Dash Marshall

Completed:

Ongoing

Collaborators:

Eric Casthart (Development)

We built an app that harnesses census data to make architectural renderings representative.

Architects include human figures in their renderings to provide a sense of scale and to make the space feel alive. Scale figures are not the point of a rendering and yet, without them, the architecture you put so much time into conceptualizing will look like a ghost town. Filling images with people is a requisite step in the process, but fraught with potential challenges.

It takes forever to find the right people. It’s a pain to cut them out. It takes vigilance to make sure the figures match the demographics of the community in which your rendering is situated. It takes time to build a crowd that makes the image feel active. The results can be disappointing, empty, or simplistic.

At worst, this process is tedious and time consuming. At best, and with the help of cutout libraries, this ‘necessary evil’ process can be expedient. Imagining the life of your building should not be rote cut and paste of scale figures, it should be a celebration that you’ve advanced your project and are making renderings that show your ideas in their best light.

👉 People Party! is in private beta. Click here to sign up for a notification when it is available.

People Party! is designed to address these pain points for architects. It’s an app to populate architectural renderings by automating time-consuming and dull aspects of the process so you can focus on being creative.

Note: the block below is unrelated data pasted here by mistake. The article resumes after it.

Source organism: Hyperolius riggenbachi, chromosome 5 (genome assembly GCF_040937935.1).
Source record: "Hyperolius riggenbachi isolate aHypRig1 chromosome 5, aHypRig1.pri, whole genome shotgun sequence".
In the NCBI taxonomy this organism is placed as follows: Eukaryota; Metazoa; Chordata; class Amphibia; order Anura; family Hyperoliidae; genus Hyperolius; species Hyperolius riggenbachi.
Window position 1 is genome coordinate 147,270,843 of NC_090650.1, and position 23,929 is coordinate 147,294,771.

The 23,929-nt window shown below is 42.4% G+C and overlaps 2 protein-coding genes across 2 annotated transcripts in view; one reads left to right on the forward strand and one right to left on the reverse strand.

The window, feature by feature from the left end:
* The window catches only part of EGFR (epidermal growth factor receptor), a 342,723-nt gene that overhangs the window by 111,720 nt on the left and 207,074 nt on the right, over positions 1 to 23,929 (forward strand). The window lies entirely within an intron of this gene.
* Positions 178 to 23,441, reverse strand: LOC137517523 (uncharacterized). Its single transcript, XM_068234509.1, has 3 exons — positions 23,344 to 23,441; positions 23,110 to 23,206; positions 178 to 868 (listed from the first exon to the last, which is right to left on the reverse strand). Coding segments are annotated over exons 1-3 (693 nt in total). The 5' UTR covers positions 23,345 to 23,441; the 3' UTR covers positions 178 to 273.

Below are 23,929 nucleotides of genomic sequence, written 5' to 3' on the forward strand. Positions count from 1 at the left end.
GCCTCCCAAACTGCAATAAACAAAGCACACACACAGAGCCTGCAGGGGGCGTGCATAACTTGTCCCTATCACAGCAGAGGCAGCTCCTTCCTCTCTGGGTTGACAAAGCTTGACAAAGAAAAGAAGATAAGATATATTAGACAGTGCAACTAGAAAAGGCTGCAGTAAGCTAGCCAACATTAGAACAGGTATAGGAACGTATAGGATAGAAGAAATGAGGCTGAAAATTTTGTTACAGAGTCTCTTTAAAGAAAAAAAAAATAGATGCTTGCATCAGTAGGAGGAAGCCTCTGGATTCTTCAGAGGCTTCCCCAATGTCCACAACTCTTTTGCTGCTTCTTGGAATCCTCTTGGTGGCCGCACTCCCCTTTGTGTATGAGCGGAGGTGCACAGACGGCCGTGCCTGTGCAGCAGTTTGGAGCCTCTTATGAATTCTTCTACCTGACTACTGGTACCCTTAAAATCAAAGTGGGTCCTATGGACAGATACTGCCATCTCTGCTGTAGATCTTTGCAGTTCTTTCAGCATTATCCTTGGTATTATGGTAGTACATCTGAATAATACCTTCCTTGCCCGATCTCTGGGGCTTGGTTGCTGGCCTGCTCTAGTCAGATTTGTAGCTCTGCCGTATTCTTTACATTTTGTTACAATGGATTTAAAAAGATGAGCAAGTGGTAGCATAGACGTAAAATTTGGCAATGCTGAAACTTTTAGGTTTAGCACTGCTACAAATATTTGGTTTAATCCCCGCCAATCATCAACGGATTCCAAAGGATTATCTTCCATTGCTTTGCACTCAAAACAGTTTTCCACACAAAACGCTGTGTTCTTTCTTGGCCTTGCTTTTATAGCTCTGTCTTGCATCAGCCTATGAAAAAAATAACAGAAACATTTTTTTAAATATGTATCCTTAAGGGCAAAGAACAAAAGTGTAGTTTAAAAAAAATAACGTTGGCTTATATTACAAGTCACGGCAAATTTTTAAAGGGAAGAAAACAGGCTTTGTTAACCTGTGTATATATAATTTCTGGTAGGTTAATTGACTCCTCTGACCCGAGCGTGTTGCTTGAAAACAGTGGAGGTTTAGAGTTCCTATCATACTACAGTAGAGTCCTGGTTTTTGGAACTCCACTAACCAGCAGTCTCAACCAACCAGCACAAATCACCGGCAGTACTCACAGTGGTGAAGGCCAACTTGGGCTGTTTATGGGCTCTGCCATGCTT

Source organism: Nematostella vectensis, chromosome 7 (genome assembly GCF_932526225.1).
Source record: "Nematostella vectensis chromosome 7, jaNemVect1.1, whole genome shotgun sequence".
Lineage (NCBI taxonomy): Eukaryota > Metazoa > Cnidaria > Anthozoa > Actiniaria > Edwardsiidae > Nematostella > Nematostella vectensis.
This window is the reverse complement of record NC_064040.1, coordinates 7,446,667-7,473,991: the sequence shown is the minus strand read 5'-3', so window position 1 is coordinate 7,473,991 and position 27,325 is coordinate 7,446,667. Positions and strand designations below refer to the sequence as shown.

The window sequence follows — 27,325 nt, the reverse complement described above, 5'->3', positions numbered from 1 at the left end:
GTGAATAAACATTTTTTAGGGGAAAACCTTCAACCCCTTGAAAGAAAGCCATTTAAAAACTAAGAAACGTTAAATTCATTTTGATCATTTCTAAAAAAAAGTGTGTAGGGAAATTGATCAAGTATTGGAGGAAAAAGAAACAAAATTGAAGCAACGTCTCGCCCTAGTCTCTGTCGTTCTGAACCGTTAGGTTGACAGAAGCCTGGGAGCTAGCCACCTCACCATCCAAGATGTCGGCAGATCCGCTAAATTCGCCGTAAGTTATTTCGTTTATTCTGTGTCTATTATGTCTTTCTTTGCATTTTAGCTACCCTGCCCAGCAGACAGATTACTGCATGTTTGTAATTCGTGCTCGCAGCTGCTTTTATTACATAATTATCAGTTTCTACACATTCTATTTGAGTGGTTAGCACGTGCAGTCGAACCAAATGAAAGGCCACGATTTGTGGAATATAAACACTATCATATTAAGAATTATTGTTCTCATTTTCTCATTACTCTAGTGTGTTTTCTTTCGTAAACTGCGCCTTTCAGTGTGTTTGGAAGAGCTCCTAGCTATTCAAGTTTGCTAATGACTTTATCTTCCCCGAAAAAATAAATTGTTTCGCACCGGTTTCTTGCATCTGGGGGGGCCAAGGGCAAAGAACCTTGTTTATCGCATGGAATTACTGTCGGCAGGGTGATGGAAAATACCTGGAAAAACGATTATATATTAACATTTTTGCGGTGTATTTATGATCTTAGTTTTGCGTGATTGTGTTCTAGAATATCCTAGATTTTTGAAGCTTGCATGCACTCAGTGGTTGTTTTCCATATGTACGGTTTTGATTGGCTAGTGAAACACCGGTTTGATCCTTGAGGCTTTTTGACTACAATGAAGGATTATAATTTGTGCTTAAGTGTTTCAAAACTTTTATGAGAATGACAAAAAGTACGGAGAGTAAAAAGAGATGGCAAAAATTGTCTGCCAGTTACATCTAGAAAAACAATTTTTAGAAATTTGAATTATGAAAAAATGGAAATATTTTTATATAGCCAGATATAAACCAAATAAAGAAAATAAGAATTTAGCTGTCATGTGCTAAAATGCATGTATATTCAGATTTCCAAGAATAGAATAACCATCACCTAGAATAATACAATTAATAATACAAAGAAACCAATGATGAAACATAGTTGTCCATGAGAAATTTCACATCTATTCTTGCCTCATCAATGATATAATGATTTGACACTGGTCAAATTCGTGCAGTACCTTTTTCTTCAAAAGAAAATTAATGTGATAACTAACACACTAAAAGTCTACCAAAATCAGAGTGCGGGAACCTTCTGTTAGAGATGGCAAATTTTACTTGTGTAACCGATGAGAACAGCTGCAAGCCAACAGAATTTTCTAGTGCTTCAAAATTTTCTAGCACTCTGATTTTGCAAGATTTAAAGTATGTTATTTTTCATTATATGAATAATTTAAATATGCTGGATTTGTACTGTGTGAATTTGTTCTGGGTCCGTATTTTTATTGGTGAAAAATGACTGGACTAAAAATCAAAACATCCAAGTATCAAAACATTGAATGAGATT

1. Generative Populations. Renderings should reflect the true diversity of cities. If you’re making a rendering of Chicago, the people in your image should look like Chicago. PP! uses Census data to calculate the demographics and makes sure that the demographics of people in the scene are always representative as you grow and shrink their number.

2. Semantic Palettes. You should not have to make individual decisions about the color of every shirt, shoes, and trousers in the image. That’s a sure way to reach cognitive overload. In People Party! you use color palettes that have semantic awareness. That means you define a set of colors that can be applied to shirts, for instance, and PP! does the work to choose a different one of those colors at random for every person in the scene. With just a few color selections you can generate zillions of combinations.

3. Randomization Encouraged. Hit spacebar and let PP! randomize all of the colors in the scene. Hit ‘p’ and PP! will randomize all of the people in the scene. As you cycle through randomizations, PP! keeps the demographics constant. By automating the hard stuff, we make it easy for you to be creative and exploratory until your image has just the right vibe.